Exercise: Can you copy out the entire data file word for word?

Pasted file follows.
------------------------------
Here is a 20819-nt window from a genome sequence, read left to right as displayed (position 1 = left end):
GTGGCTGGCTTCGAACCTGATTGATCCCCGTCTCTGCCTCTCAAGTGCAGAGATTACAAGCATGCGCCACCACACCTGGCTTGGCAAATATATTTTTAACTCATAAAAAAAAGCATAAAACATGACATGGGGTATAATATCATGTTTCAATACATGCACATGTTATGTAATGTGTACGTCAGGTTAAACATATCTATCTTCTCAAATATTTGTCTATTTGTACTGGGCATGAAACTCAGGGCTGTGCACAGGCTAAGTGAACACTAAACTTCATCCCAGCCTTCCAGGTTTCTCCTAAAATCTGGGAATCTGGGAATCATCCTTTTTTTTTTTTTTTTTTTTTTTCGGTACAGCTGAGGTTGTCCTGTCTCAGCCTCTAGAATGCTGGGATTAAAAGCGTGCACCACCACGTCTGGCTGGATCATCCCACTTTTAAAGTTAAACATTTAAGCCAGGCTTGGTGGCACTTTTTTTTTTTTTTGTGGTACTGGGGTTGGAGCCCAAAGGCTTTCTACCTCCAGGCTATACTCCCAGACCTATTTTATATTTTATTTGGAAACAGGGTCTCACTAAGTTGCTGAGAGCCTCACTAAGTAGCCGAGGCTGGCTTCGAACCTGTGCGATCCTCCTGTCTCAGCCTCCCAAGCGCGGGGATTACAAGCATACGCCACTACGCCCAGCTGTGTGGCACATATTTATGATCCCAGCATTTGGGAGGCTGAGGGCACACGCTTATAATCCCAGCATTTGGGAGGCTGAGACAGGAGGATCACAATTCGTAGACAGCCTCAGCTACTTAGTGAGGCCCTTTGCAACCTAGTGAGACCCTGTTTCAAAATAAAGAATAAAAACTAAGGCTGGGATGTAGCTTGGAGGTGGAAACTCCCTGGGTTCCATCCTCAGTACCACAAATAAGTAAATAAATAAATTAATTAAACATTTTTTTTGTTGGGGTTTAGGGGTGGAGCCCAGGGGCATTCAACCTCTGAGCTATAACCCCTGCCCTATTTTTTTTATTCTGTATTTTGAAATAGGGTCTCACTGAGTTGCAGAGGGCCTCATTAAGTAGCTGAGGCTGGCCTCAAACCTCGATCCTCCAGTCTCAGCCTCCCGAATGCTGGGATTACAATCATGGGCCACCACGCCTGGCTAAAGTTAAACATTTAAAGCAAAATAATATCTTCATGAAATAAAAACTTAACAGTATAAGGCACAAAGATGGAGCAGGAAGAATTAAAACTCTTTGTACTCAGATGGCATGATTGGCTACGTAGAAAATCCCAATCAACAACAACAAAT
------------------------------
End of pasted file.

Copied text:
Here is a 20819-nt window from a genome sequence, read left to right as displayed (position 1 = left end):
GTGGCTGGCTTCGAACCTGATTGATCCCCGTCTCTGCCTCTCAAGTGCAGAGATTACAAGCATGCGCCACCACACCTGGCTTGGCAAATATATTTTTAACTCATAAAAAAAAGCATAAAACATGACATGGGGTATAATATCATGTTTCAATACATGCACATGTTATGTAATGTGTACGTCAGGTTAAACATATCTATCTTCTCAAATATTTGTCTATTTGTACTGGGCATGAAACTCAGGGCTGTGCACAGGCTAAGTGAACACTAAACTTCATCCCAGCCTTCCAGGTTTCTCCTAAAATCTGGGAATCTGGGAATCATCCTTTTTTTTTTTTTTTTTTTTTTTCGGTACAGCTGAGGTTGTCCTGTCTCAGCCTCTAGAATGCTGGGATTAAAAGCGTGCACCACCACGTCTGGCTGGATCATCCCACTTTTAAAGTTAAACATTTAAGCCAGGCTTGGTGGCACTTTTTTTTTTTTTTGTGGTACTGGGGTTGGAGCCCAAAGGCTTTCTACCTCCAGGCTATACTCCCAGACCTATTTTATATTTTATTTGGAAACAGGGTCTCACTAAGTTGCTGAGAGCCTCACTAAGTAGCCGAGGCTGGCTTCGAACCTGTGCGATCCTCCTGTCTCAGCCTCCCAAGCGCGGGGATTACAAGCATACGCCACTACGCCCAGCTGTGTGGCACATATTTATGATCCCAGCATTTGGGAGGCTGAGGGCACACGCTTATAATCCCAGCATTTGGGAGGCTGAGACAGGAGGATCACAATTCGTAGACAGCCTCAGCTACTTAGTGAGGCCCTTTGCAACCTAGTGAGACCCTGTTTCAAAATAAAGAATAAAAACTAAGGCTGGGATGTAGCTTGGAGGTGGAAACTCCCTGGGTTCCATCCTCAGTACCACAAATAAGTAAATAAATAAATTAATTAAACATTTTTTTTGTTGGGGTTTAGGGGTGGAGCCCAGGGGCATTCAACCTCTGAGCTATAACCCCTGCCCTATTTTTTTTATTCTGTATTTTGAAATAGGGTCTCACTGAGTTGCAGAGGGCCTCATTAAGTAGCTGAGGCTGGCCTCAAACCTCGATCCTCCAGTCTCAGCCTCCCGAATGCTGGGATTACAATCATGGGCCACCACGCCTGGCTAAAGTTAAACATTTAAAGCAAAATAATATCTTCATGAAATAAAAACTTAACAGTATAAGGCACAAAGATGGAGCAGGAAGAATTAAAACTCTTTGTACTCAGATGGCATGATTGGCTACGTAGAAAATCCCAATCAACAACAACAAAT